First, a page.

The Common Core State Standards Initiative states, "Foundational skills are not an end in and of themselves; rather, they are necessary and important components of an effective, comprehensive reading program designed to develop proficient readers with the capacity to comprehend texts across a range of types and disciplines." I am devoted to helping teachers understand how to teach comprehension by supporting you with this site, LikeToRead. The lessons I share are primarily for students who have the foundational skills but do not understand what they read.
All lessons are based on the work of David Pearson, Ellin Keene, Susan Zimmermann, Chris Tovani, Debbie Miller, Stephanie Harvey, Harvey Daniels and other leading educators. Published works by leading companies such as Heinemann, Stenhouse, and Scholastic are the foundation of my work. I’ve tested the lessons in elementary, middle and high school and always with success. In addition, my own comprehension has improved dramatically by learning these strategies, which I had not learned in school.
About 20 years ago, teachers started using leveled texts to teach reading (Clay, 1991) and continue doing so today. In grades K-2 there are approximately 32 levels according to Reading Recovery (Ohio State). Basically, students begin reading early-level books and learn concepts like 1-to-1 correspondence between a word on a page and the spoken word. Younger children learn to read from left to right. When they get to the end of a line, they move their eyes to the next line and start at the left again. These are some of the concepts of print taught in grades K-2. Students move through 20 levels in K and 2nd grade according to Fountas & Pinnell. In each level, students learn more characteristics of text.
But as students move into third grade, it gets more and more difficult to say with certainty at what level a child is reading. In the upper grades we measure one year’s growth instead of small, incremental levels like in the lower grades. We use gradations like lexiles and Flesch Kinkaid scales. Unfortunately, the scales we use analyze only 2 factors: length of sentence and difficulty of vocabulary. These systems cannot measure many factors that determine whether a child can read a book: interest, appropriate content, the level of picture support, or the background knowledge a child brings to the text, for example. It’s important to remember that these other factors WILL affect WHAT students can and will read.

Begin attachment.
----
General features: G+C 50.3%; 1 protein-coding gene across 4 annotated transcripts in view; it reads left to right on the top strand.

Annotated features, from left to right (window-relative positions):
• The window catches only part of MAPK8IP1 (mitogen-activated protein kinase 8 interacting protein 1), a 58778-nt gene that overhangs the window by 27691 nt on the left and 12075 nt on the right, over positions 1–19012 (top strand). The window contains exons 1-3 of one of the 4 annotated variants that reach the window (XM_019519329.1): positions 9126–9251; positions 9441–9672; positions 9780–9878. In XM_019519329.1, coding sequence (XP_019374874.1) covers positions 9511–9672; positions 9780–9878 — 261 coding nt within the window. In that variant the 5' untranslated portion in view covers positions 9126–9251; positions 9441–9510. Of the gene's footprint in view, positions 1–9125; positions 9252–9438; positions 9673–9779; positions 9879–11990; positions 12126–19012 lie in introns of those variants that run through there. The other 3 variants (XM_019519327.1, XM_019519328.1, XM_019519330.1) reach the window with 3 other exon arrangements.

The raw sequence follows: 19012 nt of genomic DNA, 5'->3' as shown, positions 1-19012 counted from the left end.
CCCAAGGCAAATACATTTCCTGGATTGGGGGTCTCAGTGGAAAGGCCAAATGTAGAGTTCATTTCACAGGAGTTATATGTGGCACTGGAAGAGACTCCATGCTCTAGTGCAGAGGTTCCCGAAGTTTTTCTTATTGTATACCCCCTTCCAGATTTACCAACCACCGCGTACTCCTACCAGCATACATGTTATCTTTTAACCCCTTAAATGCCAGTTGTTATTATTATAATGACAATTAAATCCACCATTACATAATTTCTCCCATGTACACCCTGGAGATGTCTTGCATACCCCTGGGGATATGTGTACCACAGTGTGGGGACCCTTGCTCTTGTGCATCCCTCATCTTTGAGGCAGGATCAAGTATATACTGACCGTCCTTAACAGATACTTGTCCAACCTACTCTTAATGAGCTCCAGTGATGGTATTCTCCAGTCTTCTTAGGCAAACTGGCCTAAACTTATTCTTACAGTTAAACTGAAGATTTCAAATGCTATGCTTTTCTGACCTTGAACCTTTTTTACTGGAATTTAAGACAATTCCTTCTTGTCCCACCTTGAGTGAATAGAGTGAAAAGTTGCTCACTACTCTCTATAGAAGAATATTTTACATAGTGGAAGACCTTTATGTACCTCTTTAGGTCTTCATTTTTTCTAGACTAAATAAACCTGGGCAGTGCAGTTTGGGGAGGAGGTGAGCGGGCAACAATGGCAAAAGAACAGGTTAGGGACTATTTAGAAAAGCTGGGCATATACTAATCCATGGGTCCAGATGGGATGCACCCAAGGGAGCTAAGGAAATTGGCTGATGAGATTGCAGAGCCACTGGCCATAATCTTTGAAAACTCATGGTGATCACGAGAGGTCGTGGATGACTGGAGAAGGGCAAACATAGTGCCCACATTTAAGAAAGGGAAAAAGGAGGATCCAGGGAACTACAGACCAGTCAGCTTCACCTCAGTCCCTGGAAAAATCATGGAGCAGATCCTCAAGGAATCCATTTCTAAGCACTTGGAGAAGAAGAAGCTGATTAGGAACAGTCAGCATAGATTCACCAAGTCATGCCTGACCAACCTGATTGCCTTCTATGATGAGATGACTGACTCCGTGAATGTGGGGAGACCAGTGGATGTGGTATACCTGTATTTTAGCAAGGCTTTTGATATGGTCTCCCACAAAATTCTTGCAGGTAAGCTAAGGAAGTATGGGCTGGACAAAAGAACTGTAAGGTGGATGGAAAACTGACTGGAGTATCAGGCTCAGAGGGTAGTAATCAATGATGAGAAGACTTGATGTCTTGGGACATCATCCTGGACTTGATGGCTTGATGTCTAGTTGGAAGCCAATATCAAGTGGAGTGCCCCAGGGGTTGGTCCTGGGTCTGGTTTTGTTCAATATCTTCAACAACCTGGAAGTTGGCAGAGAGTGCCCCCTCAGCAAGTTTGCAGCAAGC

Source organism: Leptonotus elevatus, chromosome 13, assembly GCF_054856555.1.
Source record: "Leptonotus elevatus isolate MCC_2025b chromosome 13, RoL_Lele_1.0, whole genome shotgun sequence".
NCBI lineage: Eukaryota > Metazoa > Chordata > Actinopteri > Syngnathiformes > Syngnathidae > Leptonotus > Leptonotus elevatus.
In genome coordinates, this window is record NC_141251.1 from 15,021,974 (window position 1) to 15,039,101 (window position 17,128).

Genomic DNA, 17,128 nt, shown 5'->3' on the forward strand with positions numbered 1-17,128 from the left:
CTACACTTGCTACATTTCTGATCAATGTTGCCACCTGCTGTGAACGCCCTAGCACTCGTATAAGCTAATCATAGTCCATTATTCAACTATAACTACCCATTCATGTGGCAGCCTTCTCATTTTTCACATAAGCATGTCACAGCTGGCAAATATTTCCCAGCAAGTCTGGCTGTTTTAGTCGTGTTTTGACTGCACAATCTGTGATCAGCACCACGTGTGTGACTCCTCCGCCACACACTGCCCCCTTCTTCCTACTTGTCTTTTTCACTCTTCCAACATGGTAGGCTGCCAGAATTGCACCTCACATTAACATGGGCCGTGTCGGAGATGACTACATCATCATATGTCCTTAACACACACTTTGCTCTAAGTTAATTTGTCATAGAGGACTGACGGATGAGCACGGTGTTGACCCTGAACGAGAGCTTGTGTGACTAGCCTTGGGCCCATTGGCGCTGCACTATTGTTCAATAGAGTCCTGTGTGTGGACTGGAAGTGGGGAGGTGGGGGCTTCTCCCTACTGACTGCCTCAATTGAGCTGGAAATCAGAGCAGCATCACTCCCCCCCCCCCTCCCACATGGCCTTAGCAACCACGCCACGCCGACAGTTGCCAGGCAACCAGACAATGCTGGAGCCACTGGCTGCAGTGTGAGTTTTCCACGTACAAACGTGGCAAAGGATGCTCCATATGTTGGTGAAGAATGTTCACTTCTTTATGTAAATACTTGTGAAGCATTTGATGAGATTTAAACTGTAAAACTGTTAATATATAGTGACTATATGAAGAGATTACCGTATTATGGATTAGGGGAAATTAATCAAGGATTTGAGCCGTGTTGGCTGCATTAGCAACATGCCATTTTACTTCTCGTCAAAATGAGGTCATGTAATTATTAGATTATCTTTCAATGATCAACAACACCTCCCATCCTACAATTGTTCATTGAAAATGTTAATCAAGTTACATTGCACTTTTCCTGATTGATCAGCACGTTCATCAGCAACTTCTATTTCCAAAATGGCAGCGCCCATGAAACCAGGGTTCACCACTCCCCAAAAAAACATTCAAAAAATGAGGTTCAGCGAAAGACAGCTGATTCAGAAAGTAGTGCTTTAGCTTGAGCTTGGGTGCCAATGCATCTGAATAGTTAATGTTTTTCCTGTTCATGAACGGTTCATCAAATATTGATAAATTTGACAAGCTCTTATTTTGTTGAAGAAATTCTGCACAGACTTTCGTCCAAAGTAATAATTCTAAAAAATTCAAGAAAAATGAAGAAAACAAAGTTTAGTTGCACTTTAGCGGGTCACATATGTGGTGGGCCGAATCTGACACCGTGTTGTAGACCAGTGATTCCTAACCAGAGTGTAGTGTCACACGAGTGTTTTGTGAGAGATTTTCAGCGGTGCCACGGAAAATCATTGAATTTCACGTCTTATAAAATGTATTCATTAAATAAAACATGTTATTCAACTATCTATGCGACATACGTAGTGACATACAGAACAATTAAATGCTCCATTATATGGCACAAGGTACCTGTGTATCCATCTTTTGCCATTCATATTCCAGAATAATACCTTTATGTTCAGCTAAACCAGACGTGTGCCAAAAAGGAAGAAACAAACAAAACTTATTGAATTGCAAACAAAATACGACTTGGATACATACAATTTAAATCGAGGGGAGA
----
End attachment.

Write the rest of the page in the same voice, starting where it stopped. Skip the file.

Under the Common Core initiative, teachers are reminded not to stop at a specific level but to choose instructional books where students can both call words and comprehend. The authors of Common Core do not state specific percentages for determining instructional levels as explained below in Goldilocks. Teachers are taught to consider range, quality and complexity when selecting appropriate reading materials for students.
A story to explain “leveling”
That said, using lexiles is one indication of reading level. It’s important to know what reading level at which a child reads. Let me explain why this way: Think of a third grader who is reading at a third-grade level. She reads third-grade texts. She flexes her reading muscles every single day trying to figure out up to 10% of the words that are unfamiliar to her.
Now, think of a third grader who reads on a 5th-grade level. She also reads third-grade texts as a steady diet. She rarely flexes her reading muscles because the texts are too easy for her. Finally, think of a third grader who reads at a first-grade level. She is given the same books as her two friends in this story. She finds third-grade texts to be challenging and misses as many as 50% or more of the words consistently. As a matter of fact, she finds reading so difficult she often gives up.